Minsk and The Duduki Village

We head out with Yuri to the Duduki Village, which is also an open air museum. Yuri gives a quick introduction about the war era. The Nazis burned down the 620 villages on Belarus lands. Some of these are now open for tourists.

There is another open air museum about 18km away from the city, called the “Ozertso” in which you can see many authentic structures. Unfortunately we couldn’t visit this one.

While heading to the Duduki Village, we see a large Windmill on the way. After a quick photo break, we arrive to the village. There is a wooden church welcoming the incomers at the entrance of the village. Simply Amazing!

You pay a low fee while entering the village. There are small shacks, placed in a line with different handcraft products being sold in each one. They also display how they produce these goods in their shacks as well. Be mindful when entering these shacks, the stairs are made of wood. Wood already has a welcoming and warm vibe, when this combines with the general attitude of the dwellers, this spot becomes a really nice place to visit. At the last area, the old cars and vehicles are being displayed. Dont miss it if you are interested in autos.

Right next to it there is a traditional village house. There is a bread oven, a sledge and some hancrafted clothes. Yuri mentions that he is originally from Gomel, but he moved to Minsk with his son and wife due to employment potential in the city. The unemployment rate in Belarus is %1,6.

We head to the Horse Ranch right after the village. We hand feeded the ponies that are being held there. While walking to the barn, I saw 9-10 horses running wildly out of the structure, I watched in awe.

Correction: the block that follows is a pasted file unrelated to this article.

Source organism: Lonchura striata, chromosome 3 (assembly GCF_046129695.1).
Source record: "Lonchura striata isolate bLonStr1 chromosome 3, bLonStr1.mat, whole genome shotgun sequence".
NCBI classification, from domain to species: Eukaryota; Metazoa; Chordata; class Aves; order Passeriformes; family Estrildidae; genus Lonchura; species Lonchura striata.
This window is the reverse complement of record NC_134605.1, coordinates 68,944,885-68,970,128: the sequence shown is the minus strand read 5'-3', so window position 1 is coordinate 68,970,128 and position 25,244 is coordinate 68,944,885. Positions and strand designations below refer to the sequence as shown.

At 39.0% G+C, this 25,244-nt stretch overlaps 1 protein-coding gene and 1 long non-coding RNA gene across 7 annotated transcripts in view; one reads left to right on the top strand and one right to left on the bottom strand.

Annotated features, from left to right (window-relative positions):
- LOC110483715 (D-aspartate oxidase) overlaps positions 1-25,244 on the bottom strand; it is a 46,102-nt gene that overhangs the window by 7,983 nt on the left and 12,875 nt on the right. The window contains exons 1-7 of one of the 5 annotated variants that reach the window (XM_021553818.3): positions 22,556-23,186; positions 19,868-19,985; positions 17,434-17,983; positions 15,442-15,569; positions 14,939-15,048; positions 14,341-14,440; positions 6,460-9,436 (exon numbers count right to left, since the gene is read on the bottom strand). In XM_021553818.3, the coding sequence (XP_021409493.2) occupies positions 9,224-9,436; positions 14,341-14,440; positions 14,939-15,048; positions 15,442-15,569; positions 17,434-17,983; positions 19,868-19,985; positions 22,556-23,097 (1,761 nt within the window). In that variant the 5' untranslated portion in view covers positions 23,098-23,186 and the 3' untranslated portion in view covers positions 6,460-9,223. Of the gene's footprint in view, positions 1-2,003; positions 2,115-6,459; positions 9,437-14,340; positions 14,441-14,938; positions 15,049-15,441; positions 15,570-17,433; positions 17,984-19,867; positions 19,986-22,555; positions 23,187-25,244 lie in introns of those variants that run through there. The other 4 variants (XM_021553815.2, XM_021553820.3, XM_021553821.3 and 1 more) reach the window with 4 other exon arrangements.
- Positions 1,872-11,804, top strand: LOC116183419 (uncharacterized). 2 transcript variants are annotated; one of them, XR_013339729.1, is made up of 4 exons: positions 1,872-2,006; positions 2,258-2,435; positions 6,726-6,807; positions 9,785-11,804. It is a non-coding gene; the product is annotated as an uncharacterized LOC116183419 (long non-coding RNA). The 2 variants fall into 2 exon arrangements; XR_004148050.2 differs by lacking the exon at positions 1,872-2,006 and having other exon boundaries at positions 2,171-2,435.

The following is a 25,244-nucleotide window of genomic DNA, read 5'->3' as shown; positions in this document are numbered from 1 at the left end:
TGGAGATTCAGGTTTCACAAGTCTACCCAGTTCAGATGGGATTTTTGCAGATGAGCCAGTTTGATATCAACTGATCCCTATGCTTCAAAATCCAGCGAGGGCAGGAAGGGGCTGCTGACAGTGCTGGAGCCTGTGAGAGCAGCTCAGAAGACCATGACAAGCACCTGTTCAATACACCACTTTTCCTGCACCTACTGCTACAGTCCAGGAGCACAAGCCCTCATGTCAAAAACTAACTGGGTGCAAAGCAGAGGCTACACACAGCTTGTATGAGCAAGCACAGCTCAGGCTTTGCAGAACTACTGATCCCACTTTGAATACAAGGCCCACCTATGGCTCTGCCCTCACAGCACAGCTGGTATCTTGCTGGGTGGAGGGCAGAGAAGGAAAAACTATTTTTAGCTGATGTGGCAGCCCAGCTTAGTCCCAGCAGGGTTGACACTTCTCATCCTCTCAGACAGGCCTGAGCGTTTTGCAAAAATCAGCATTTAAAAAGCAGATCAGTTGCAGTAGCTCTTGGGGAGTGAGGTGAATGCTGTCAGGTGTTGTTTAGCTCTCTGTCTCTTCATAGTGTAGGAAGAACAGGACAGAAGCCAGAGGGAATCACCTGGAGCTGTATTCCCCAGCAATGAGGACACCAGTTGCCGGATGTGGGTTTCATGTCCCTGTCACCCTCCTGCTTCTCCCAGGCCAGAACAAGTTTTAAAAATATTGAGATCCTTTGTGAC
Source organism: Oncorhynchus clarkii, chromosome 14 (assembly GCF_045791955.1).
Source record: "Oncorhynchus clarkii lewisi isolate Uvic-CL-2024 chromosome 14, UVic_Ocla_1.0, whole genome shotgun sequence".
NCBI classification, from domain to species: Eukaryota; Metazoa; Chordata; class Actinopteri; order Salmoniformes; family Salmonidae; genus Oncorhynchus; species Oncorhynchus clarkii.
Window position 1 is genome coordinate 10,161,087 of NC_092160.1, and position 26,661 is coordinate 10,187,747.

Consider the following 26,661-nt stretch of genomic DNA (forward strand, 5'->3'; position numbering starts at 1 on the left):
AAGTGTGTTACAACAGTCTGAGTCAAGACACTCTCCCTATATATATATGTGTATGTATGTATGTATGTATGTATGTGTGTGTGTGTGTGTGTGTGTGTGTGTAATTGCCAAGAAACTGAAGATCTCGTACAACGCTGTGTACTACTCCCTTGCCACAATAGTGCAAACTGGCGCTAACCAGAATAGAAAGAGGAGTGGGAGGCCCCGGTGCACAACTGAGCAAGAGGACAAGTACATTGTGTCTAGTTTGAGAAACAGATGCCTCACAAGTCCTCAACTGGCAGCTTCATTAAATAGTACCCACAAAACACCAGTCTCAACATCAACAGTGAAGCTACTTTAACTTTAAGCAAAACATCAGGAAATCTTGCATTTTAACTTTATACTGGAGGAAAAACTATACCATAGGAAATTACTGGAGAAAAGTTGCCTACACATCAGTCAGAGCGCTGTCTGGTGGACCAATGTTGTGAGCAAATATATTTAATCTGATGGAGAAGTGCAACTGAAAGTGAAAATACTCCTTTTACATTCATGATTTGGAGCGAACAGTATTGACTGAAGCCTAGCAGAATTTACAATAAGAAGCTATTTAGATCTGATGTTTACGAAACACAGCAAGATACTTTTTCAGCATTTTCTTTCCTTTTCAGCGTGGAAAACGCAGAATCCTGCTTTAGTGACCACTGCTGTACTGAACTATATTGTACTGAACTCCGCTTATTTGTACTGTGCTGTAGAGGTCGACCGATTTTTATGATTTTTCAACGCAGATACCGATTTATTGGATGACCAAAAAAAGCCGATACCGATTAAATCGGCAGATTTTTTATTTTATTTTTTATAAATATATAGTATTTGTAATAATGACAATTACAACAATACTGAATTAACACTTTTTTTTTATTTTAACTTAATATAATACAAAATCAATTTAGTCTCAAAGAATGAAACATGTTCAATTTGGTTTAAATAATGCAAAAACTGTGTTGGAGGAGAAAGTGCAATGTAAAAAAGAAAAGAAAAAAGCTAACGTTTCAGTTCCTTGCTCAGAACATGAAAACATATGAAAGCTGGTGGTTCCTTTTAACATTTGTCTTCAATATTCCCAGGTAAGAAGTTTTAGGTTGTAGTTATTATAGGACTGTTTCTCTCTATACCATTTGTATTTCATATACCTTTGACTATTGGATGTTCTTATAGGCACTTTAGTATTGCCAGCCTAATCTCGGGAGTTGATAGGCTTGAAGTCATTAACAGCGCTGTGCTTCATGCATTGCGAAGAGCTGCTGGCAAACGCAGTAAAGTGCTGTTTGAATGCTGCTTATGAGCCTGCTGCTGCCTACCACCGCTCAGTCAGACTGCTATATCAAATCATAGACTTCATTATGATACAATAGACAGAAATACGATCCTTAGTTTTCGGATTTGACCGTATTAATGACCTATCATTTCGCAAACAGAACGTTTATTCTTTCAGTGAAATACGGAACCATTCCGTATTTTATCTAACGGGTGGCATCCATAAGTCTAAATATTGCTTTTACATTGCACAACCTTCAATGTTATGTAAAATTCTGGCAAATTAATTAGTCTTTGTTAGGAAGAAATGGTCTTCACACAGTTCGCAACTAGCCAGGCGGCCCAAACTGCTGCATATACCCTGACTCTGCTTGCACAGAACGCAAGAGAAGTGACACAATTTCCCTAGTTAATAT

Apparently it was time for exercise for the horses. You can ride a horse on a small area if you wish to do so in here. While we wait for the horses to return we visit a house that was made in 1899 and is now being used as a museum. The area is famous with it’s linen weaving, so we saw many old weaving tools inside the house.

Now it’s time to see the horses once again. There are many wooden sledges lined up near the barn entrance. The horses themselves were truly magnificent, with many brought from different parts of the world.

Afterwards we decided to taste home made bread, butter, honey and some kind of potato dish. After filling up our belly’s we think it’s time to taste the famous home made vodka.

Along with vodka they serve you black bread, honey and pickles. Now that our bodies are warm enough to travel, we are ready for our flight. We get some souvenirs from the gift shop near the village, prior to getting to the airport.

Unfortunately we were a bit late, and worried about catching our flight. Right at the check-in point I received a message from Yuri “Are you guys OK? I am waiting at the front gate of the terminal in case there is a problem”. This proved us that Belarusians were as hospitable as the Turks.

With love to Yuri...



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